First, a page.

Posted by: Rob Hof on August 25, 2009
Ever since Google’s YouTube video sharing unit started trying to make some serious money in late 2007, it has mainly tried to place ads on videos produced by people who regularly create popular videos. (It doesn’t place ads on videos unless their creators specifically allow it.) Now that two-year-old YouTube Partner Program is being expanded to individual videos that suddenly become very popular—that go viral, as they say—whether it’s the African safari animal faceoff in “Battle at Kruger” (with 45 million views to date) or cutesy videos like “Otters holding hands.”
The move will open up YouTube monetization to tens of thousands of potential partners, up from thousands today, according to Tom Pickett, YouTube’s director of online sales and operations. It’s one more way Google hopes to make some money off its $1.6 billion purchase of YouTube, which hasn’t produced significant revenue as quickly as Google and its investors have hoped. “This really opens up the door for more people to participate in the program,” Pickett said today in a conference call with reporters.
Whether it pulls in the advertising will be another story. The ads will have to match the content pretty well, or they won’t be effective. Both publishers and advertisers have often complained that contextual ads on AdSense sites don’t always, well, fit the context. Two ads I just saw on Battle at Kruger were for a video game and a computer projector. UPDATE: I now see an African photo safari ad overlaid on the video itself, which I missed before. So I have to give YouTube props on that one. The display ad on the right is still the video game. But Google tells me not all the ads are contextual; some are demographically targeted.
Pickett didn’t provide many specifics, such as how much revenue such videos might bring in. Some details from a post on the official Google blog:
In the future, everyone will monetize their 15 minutes
We first launched the YouTube Partnership Program (YPP) to help some of our more popular users make money from their videos on YouTube. While we've focused on accepting prolific users who regularly produce videos that reach a wide audience — like Fred and ValsArtDiary — we've occasionally extended the program to include some of the site's more unforgettable videos, such as the Battle of Kruger, David after dentist and Otters holding hands. These individual video partnerships recognize the role popular "one-off" videos play on YouTube, and have helped many people earn thousands of dollars a month as their videos went viral and endured over time.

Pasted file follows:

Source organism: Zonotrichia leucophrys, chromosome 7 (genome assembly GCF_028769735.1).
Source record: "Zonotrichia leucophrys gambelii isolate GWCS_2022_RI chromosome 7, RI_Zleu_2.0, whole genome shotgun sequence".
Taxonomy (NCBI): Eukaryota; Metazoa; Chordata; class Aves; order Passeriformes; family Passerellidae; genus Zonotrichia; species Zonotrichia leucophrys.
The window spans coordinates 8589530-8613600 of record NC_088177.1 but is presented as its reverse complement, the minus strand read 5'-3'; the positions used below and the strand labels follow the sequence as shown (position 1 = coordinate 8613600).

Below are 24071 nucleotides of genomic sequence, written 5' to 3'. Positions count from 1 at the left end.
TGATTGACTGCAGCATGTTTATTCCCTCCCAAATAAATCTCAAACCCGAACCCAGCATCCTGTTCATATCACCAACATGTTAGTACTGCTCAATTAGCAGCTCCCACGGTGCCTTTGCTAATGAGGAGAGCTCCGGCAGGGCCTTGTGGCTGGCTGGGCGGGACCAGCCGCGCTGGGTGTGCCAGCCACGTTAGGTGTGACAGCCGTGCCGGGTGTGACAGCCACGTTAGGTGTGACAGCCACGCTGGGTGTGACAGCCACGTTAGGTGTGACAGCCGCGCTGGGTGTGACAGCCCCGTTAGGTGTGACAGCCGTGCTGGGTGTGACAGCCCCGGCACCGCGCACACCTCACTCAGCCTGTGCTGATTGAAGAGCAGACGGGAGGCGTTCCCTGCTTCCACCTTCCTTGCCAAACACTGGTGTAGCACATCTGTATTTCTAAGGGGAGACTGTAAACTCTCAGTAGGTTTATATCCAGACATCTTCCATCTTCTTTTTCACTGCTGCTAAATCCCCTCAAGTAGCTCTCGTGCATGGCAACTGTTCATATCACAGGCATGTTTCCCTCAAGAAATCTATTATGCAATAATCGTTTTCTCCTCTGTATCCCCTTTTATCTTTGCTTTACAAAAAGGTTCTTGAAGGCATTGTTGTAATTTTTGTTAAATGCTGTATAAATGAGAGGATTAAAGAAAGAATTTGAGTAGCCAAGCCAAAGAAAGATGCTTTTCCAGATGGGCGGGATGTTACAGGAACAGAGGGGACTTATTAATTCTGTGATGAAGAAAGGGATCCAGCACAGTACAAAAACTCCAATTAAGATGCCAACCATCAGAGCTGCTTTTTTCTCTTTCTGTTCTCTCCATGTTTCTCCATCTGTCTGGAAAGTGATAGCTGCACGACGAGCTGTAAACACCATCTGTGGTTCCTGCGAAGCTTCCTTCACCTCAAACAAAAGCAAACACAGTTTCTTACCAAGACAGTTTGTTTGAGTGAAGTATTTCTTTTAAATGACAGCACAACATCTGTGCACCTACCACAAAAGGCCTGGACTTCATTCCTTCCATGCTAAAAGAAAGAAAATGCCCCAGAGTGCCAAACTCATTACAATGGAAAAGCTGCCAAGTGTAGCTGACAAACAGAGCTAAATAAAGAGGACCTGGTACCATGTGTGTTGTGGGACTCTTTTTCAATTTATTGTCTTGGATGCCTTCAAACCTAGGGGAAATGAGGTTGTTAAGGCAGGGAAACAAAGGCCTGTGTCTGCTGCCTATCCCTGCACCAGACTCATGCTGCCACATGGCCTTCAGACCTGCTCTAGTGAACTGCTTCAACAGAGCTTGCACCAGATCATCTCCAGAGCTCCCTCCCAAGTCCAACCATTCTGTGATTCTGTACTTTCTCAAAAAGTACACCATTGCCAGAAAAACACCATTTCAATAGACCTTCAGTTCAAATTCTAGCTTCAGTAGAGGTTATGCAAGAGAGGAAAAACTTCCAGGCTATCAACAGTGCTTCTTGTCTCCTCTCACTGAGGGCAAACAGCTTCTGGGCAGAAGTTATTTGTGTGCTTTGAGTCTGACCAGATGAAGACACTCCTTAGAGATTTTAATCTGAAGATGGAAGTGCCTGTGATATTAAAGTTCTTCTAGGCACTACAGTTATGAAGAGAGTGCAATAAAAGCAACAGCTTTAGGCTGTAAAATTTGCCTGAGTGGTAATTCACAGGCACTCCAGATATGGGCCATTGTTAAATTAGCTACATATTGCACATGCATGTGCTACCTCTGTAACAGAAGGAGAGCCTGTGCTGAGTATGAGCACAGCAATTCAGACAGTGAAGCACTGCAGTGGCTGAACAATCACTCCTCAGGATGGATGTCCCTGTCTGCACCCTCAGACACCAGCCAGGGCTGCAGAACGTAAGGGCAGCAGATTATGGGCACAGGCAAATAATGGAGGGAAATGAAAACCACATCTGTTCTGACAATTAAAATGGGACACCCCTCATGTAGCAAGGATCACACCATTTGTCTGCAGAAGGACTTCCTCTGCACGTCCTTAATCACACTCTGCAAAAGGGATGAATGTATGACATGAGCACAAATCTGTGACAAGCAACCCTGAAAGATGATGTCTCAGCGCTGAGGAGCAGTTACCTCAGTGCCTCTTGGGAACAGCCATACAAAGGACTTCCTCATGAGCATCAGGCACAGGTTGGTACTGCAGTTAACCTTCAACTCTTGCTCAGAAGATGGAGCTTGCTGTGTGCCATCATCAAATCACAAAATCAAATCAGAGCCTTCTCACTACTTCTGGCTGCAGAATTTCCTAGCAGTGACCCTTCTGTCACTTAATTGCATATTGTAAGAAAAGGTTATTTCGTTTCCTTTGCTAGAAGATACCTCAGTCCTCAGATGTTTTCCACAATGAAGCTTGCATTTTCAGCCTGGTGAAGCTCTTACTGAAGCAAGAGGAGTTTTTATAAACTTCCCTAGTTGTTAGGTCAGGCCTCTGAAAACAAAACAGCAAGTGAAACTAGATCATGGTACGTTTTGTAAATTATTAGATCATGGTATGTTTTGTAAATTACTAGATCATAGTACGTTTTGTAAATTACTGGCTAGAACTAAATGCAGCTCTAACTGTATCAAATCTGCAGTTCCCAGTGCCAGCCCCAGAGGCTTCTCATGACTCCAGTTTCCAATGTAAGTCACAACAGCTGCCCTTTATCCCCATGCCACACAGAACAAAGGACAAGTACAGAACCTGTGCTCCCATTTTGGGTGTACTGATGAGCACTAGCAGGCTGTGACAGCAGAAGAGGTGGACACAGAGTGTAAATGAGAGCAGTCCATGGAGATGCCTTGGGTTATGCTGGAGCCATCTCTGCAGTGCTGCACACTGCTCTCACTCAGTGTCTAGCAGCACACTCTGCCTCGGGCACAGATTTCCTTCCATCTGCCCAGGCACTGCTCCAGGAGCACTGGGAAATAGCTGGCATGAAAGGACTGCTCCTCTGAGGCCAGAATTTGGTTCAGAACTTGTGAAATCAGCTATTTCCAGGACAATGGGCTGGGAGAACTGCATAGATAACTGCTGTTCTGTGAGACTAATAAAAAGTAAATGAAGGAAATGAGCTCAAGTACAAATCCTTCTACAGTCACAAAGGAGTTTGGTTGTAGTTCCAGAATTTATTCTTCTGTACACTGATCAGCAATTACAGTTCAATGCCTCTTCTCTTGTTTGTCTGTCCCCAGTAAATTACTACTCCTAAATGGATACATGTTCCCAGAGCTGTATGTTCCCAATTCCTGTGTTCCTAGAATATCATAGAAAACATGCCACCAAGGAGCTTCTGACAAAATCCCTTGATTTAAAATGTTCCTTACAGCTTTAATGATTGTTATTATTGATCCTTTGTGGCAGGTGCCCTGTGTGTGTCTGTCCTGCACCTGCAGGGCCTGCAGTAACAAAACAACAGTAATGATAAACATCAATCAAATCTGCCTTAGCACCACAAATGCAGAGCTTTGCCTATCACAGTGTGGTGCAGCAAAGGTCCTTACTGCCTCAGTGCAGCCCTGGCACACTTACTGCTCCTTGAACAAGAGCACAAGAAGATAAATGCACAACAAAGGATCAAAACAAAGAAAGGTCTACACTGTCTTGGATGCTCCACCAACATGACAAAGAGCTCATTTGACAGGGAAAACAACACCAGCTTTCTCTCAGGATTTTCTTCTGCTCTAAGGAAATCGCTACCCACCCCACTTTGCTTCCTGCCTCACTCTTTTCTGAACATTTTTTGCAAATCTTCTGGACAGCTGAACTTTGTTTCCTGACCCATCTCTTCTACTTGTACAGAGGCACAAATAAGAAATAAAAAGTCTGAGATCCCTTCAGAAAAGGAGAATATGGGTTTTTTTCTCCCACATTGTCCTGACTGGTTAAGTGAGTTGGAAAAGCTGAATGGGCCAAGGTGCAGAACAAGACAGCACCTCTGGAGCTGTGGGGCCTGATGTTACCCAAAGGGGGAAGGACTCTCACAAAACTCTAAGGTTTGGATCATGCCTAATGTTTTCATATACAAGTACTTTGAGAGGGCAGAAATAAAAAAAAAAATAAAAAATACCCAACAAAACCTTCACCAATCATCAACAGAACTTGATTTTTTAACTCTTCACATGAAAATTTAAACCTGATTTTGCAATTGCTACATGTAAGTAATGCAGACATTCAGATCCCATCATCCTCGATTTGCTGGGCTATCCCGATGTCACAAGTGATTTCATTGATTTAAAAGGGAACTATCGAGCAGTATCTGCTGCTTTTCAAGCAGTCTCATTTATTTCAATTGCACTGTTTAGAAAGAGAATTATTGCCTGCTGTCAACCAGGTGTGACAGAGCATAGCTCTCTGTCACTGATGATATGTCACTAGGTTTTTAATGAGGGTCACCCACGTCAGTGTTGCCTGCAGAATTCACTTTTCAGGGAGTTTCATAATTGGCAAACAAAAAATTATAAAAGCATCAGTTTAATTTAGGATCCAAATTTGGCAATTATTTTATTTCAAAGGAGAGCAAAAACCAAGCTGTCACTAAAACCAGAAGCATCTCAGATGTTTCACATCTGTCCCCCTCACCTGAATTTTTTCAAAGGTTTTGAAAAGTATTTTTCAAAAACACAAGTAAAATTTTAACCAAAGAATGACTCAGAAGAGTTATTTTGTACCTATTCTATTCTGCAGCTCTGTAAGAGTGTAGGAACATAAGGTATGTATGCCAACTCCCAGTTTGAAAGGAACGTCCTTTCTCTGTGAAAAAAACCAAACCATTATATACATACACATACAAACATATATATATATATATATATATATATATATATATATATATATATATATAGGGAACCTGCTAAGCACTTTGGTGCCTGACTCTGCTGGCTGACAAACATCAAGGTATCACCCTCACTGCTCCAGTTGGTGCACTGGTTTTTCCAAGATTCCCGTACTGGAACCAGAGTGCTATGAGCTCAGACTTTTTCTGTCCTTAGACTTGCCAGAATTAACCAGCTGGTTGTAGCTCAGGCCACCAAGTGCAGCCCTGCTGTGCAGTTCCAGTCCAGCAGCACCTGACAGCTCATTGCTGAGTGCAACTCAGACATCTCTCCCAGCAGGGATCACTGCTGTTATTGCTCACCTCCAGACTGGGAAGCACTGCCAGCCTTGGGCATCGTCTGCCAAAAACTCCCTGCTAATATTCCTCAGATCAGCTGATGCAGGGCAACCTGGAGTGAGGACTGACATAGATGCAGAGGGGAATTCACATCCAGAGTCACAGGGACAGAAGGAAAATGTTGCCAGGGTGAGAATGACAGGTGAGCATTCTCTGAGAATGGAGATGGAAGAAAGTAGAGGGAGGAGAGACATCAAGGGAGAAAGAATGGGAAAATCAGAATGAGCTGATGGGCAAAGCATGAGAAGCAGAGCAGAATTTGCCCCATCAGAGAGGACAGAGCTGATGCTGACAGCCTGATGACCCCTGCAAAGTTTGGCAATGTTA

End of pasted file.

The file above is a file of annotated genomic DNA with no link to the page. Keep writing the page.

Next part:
We decided it was time to spread the wealth. Today we're excited to announce that we're extending the YouTube Partnership Program to include individual popular videos on our site. Now, when you upload a video to YouTube that accumulates lots of views, we may invite you to monetize that video and start earning revenue from it. To determine whether a particular video is eligible for monetization, we look at factors like the number of views, the video's virality and compliance with the YouTube Terms of Service. If your video is eligible for monetization, you will receive an email and see an "Enable Revenue Sharing" message next to your video on the watch page, as well as in other places in your account:
Once you've chosen to enable revenue sharing, YouTube will sell advertising against your video and pay you a revenue share into your Google AdSense account each month. (If you don't have an AdSense account, you'll have the opportunity to create one.) Individual video partnerships will not be eligible for many of the benefits of user partnerships, like enhanced channel features or the ability to monetize other videos in your account, so we encourage you to apply to be a member of the YPP. We'll consider your individual video partnerships when reviewing your YPP application. For now individual video partnerships are available only in the United States, but we hope to roll these out internationally soon.
It's taken us some time to build out the YouTube Partnership Program, our content management tools and other infrastructure to handle expanding the YPP to so many individual users and videos. Now that we're ready to share these opportunities with a wider audience, we're excited to see how individual video partnerships will help even more people make money from their success on YouTube.
Posted by Shenaz Zack, Product Manager